Saturday, February 21, 2009
From a reader: Can you tell me which gold ETFs actually hold physical gold to back up your investment?
As far as I know, the SPDR Gold Shares ETF (GLD) simply buys gold on the London bullion market, which it stores in its London vaults. It sells shares and buys gold, and occasionally sells gold to redeem shares (in 100,000-share blocks called "baskets"). It also sells small amounts of gold to cover expenses. That's all it does to my knowledge.
The Ultra Gold (UGL) and UltraShort Gold (GLL) funds do not invest or sell short bullion directly. From their prospectus, these funds "will not directly or physically hold the underlying gold, but instead, will seek exposure to gold through the use of Financial Instruments..."
But I don't like ETFs because they're a trader's tool, turning physical gold into paper gold. If I'm going to buy the ETF, why not just buy the physical gold instead? I have explicitly told my readers to avoid the gold ETF, and I continue to do so. I consider gold a form of savings. I buy it. I don't sell it.
If I want liquid leverage to the gold price, I'd rather buy stocks like the ones I'm recommending in the current issue of Extreme Value. Click here to get access to the new issue and the conference call we hosted yesterday.
Our own super-trader, Jeff Clark, says a pullback in gold is likely. Gold has become awfully popular and, as you know, when any asset becomes very popular, that's usually a sign of a top. On the other hand, sometimes market fundamentals overpower market sentiment. I wouldn't be surprised if this is one of those times.
As for me, I'd never trade gold. Not that you can't or shouldn't trade gold. But for me, gold is simply the ultimate store of value. I buy as much as I can afford each year. I put it somewhere very safe. I forget about it.
Some years, I might pay too much. Some years, I've definitely gotten a great value. But it hardly matters, because I'm committed to a lifetime pattern of purchasing and I will never sell. My bet is my gold investing alone will make me a wealthy man over the course of my life.
The world's paper currencies are constantly devalued by the politicians who run them – it has always been this way, it will always be this way. It is part of human nature. Never forget this: The central truth of economics is scarcity. There will never be enough of anything to satisfy everyone. But successful politicians must promise everything to everyone. Paper money is the bridge between economics and politics. It's a bridge that cannot stand for long.
The other day, I asked Chris Weber how he felt about the euro disbanding. The debt market is definitely forecasting some trouble... Spreads on the 10-year government debt of Ireland, Greece, Portugal, Italy, and Spain over that of Germany (the benchmark European economy) are widening. Ratings agencies are keeping a close eye on the above five countries: Standard & Poor's has downgraded three of them and put another on credit watch.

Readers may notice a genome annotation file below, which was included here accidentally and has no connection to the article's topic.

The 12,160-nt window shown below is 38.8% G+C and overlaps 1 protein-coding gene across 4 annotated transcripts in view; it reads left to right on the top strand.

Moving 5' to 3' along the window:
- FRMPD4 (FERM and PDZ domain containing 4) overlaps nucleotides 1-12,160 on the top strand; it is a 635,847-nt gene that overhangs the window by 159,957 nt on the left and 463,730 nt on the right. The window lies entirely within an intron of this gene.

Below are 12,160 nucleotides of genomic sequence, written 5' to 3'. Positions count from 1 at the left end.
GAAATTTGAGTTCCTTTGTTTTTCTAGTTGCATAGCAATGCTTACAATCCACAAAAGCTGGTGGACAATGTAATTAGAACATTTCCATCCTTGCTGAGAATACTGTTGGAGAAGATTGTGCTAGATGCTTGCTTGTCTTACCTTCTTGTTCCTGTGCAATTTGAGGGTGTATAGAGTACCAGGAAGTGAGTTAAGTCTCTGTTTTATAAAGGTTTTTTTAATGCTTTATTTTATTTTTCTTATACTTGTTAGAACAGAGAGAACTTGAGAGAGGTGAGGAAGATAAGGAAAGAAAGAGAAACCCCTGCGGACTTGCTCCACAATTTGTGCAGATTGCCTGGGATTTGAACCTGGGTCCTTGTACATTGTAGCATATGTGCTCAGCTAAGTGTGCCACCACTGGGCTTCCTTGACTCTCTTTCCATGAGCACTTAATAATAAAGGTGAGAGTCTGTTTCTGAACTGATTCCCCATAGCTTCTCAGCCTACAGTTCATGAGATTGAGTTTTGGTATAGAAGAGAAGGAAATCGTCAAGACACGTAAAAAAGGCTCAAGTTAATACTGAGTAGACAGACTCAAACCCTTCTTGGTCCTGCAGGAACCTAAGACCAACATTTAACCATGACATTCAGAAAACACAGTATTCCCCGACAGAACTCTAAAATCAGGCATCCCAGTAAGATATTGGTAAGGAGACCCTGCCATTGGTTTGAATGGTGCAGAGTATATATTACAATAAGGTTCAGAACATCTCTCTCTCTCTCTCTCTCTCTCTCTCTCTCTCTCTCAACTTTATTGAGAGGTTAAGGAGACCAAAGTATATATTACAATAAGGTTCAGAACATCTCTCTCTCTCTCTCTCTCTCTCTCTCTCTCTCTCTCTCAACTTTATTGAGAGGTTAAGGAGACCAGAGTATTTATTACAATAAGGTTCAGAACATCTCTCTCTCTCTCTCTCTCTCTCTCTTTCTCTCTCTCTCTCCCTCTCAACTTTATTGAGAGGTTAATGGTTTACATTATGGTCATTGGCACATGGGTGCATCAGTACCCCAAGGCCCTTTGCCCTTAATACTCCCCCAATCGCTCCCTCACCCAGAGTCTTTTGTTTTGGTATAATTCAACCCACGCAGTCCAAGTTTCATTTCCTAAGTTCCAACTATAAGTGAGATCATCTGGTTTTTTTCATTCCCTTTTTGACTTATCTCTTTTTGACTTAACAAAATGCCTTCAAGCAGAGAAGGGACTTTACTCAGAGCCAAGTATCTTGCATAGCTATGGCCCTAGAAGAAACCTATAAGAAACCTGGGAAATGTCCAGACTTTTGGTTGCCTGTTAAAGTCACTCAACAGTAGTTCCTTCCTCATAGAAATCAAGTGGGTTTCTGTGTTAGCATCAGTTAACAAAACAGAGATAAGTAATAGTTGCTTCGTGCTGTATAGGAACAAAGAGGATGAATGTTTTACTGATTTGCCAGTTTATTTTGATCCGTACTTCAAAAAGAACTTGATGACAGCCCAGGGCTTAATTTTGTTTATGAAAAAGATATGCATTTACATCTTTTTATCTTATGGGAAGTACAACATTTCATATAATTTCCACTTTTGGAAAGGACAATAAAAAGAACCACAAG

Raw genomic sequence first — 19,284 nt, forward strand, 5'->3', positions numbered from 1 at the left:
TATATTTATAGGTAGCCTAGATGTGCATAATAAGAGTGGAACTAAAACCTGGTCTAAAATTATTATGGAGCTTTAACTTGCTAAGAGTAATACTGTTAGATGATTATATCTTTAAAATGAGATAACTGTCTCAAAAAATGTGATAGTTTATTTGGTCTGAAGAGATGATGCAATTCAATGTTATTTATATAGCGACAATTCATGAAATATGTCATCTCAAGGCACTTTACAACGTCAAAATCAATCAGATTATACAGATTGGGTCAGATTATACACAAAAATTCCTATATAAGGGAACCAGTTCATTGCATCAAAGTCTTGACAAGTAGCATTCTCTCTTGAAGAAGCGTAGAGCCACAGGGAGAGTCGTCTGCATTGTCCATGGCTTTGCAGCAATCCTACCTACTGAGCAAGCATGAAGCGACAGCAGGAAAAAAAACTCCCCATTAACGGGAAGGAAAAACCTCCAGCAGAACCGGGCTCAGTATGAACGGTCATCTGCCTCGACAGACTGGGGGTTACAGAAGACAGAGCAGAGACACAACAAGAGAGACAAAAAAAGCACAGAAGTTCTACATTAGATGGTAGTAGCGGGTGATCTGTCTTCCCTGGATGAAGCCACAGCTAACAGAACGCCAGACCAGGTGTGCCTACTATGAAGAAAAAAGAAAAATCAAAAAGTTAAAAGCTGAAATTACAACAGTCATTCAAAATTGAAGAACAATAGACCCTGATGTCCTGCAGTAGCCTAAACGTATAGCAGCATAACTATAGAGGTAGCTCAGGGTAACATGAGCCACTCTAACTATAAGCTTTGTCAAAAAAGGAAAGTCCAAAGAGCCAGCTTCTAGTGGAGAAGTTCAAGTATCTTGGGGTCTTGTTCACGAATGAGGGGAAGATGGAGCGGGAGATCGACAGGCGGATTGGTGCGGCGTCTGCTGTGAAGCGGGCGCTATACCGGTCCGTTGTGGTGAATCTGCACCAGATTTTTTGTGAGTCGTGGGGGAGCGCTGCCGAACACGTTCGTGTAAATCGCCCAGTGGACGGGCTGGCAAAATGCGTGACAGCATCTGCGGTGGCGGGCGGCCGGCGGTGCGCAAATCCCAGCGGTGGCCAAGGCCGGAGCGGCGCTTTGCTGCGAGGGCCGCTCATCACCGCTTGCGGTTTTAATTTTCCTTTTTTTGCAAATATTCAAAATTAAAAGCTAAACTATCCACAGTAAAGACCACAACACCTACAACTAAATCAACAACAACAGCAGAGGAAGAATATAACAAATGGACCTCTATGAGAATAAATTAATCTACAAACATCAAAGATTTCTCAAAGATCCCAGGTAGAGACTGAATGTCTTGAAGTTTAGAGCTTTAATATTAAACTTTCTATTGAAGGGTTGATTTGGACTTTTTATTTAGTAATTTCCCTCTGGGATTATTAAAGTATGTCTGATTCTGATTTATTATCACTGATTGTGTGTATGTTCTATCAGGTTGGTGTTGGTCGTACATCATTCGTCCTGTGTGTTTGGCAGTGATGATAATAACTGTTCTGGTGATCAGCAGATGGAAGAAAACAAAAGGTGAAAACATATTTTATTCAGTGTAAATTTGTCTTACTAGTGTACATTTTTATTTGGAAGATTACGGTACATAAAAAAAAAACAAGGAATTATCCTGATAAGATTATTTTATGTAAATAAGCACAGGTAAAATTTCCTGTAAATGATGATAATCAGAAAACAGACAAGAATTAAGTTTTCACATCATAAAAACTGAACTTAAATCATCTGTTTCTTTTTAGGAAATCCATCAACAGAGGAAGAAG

Chris agreed that the demise of the euro is very possible and he's started hedging his bets. From Chris:
I've recommended that those people holding euros buy the Kingdom of Netherlands note that matures a year from now. Already you can see differences in the yields of the various euro countries. Holland has traditionally managed its finances very well and conservatively in the centuries past, and this tradition continues. So if the worst happens, and the euro breaks apart, the old national currencies will come back, and the Dutch guilder is what you'll end up with. And I'd rather have that currency than the Italian lira or Greek drachma.
Chris is a spectacular investor. In fact, he's never had a job... other than managing his own portfolio. He called the top in stocks and put his readers into gold and silver at exactly the right time. He writes a bimonthly newsletter that highlights his thoughts on the economy and what he's doing with his personal portfolio. If you're not a subscriber already, it's definitely worth checking out. You can learn more here...
If you're not familiar with the tale of diamond giant De Beers, how the engagement-ring industry was born, and the greatest cartel of the 20th century, be sure to check out one of our most popular posts on The Daily Crux: Diamonds are one of the great scams in modern history. It's an amazing story... and one of best articles you'll read all week.
Date Range:2/12/2009 to 2/19/2009
Date Range:2/12/2009 to 2/19/2009